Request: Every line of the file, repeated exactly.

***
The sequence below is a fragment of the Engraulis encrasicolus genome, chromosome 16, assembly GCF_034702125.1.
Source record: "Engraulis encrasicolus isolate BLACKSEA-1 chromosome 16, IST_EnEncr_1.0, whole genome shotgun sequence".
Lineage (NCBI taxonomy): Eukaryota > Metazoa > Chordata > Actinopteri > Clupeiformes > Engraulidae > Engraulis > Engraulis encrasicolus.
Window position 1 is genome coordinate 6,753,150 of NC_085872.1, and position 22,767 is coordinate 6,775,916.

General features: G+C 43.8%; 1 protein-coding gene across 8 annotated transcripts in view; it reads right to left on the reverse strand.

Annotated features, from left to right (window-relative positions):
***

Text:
The sequence below is a fragment of the Engraulis encrasicolus genome, chromosome 16, assembly GCF_034702125.1.
Source record: "Engraulis encrasicolus isolate BLACKSEA-1 chromosome 16, IST_EnEncr_1.0, whole genome shotgun sequence".
Lineage (NCBI taxonomy): Eukaryota > Metazoa > Chordata > Actinopteri > Clupeiformes > Engraulidae > Engraulis > Engraulis encrasicolus.
Window position 1 is genome coordinate 6,753,150 of NC_085872.1, and position 22,767 is coordinate 6,775,916.

General features: G+C 43.8%; 1 protein-coding gene across 8 annotated transcripts in view; it reads right to left on the reverse strand.

Annotated features, from left to right (window-relative positions):